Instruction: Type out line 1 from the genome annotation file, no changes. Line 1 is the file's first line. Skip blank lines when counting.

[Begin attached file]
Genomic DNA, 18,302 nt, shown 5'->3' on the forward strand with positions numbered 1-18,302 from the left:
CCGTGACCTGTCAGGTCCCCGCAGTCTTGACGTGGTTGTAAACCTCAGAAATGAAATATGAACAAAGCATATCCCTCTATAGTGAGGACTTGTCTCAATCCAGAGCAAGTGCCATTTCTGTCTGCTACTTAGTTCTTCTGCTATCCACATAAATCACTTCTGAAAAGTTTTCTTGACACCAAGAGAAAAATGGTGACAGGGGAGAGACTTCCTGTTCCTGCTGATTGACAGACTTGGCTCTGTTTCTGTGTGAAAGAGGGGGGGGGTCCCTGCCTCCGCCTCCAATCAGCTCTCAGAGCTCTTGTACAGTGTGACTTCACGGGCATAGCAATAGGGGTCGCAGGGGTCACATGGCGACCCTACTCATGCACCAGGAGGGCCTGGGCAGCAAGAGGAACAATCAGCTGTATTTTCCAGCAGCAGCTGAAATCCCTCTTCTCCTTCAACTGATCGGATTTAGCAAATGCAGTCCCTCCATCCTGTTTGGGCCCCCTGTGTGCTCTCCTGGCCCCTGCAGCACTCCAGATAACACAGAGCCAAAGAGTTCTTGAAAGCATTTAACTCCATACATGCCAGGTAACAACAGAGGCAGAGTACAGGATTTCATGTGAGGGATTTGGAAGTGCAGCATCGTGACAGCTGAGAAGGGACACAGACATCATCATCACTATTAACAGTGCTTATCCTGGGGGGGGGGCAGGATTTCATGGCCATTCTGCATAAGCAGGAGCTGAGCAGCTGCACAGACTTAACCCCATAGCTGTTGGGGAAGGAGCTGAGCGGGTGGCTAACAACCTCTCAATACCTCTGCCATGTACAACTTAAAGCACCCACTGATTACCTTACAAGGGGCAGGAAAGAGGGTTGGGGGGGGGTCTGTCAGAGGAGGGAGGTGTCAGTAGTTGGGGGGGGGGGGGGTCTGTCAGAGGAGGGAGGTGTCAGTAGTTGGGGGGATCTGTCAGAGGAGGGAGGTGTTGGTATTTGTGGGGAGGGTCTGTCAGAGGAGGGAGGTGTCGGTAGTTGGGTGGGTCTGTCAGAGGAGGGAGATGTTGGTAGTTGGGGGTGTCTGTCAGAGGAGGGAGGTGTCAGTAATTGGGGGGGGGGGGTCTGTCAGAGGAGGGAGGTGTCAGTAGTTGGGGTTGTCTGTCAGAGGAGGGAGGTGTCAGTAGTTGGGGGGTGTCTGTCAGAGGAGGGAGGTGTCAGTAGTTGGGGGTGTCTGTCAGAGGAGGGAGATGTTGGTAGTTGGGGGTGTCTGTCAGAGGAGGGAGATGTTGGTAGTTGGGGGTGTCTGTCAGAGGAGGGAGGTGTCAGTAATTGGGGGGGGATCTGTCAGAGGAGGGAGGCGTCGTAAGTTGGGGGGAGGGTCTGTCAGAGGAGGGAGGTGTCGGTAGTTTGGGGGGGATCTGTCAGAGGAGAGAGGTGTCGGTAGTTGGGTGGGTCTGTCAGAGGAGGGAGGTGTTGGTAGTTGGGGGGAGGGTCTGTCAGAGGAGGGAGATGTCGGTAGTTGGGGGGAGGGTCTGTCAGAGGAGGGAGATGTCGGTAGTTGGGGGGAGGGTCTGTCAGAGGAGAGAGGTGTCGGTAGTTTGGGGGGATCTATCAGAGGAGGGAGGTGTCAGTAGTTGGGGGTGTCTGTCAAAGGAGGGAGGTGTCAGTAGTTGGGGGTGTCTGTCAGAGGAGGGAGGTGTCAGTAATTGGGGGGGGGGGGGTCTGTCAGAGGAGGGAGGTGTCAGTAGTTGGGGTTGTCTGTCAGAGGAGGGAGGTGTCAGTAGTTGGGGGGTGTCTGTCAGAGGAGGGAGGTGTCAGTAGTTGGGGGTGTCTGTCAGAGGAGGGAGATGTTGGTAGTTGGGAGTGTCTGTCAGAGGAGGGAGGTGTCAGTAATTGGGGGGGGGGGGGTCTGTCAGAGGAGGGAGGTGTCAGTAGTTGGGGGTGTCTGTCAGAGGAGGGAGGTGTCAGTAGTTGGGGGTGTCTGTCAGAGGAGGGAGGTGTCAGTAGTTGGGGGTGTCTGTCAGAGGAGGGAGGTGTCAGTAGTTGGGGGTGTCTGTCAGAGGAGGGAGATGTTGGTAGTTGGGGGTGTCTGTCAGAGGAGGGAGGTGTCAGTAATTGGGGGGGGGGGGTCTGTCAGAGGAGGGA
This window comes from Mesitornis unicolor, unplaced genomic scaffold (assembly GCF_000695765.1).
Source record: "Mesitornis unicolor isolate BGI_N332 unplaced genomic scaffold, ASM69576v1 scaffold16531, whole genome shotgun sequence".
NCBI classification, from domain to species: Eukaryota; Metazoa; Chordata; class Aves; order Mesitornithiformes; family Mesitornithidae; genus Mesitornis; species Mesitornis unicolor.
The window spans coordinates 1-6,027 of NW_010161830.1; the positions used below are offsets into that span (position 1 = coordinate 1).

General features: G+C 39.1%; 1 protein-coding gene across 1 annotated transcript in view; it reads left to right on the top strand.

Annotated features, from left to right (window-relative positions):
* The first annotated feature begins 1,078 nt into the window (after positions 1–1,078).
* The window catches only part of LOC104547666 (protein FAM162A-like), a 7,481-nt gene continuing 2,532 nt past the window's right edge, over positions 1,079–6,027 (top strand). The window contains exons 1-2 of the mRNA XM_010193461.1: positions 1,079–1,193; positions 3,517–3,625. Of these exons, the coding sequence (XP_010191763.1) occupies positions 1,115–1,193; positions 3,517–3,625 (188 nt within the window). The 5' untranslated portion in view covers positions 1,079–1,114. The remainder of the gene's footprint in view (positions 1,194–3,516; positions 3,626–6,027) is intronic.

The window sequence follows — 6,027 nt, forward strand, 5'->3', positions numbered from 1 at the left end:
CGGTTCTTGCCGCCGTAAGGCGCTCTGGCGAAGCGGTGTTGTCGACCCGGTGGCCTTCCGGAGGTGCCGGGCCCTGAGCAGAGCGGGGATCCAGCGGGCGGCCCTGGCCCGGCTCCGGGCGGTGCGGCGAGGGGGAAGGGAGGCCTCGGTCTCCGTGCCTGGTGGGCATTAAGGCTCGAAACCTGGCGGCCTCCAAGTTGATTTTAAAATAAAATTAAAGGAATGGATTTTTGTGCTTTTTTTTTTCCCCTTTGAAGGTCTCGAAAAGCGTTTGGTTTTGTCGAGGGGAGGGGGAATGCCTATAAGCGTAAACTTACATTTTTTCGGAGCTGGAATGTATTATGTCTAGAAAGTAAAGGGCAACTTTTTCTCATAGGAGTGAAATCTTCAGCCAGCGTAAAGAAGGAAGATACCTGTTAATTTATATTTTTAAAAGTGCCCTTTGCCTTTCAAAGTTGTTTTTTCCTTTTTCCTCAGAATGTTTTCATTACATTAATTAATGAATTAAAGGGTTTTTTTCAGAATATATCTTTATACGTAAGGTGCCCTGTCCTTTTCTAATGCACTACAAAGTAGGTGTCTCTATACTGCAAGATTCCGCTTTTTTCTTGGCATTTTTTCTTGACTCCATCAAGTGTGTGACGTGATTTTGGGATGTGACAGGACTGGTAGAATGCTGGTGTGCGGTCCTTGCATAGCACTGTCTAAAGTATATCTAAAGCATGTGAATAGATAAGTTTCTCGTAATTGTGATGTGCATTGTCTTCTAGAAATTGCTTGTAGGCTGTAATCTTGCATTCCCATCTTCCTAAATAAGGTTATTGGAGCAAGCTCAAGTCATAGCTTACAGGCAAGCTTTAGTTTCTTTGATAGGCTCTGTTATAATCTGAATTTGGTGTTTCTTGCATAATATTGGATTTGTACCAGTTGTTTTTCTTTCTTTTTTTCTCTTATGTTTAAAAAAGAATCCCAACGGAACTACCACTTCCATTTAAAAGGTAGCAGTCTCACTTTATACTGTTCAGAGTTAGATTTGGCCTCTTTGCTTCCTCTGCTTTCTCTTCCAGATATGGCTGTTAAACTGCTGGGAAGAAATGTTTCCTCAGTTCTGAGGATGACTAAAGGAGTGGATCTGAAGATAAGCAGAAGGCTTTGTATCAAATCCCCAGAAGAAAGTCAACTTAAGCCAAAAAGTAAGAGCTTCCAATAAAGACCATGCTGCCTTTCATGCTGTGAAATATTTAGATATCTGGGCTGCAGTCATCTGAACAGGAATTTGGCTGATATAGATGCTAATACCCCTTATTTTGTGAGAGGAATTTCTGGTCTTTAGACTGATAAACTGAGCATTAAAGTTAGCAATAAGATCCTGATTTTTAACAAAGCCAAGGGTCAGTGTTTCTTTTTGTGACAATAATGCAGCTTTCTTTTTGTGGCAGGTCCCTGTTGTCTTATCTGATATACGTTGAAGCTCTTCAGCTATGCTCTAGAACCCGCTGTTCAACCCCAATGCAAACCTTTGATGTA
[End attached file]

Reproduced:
Genomic DNA, 18,302 nt, shown 5'->3' on the forward strand with positions numbered 1-18,302 from the left: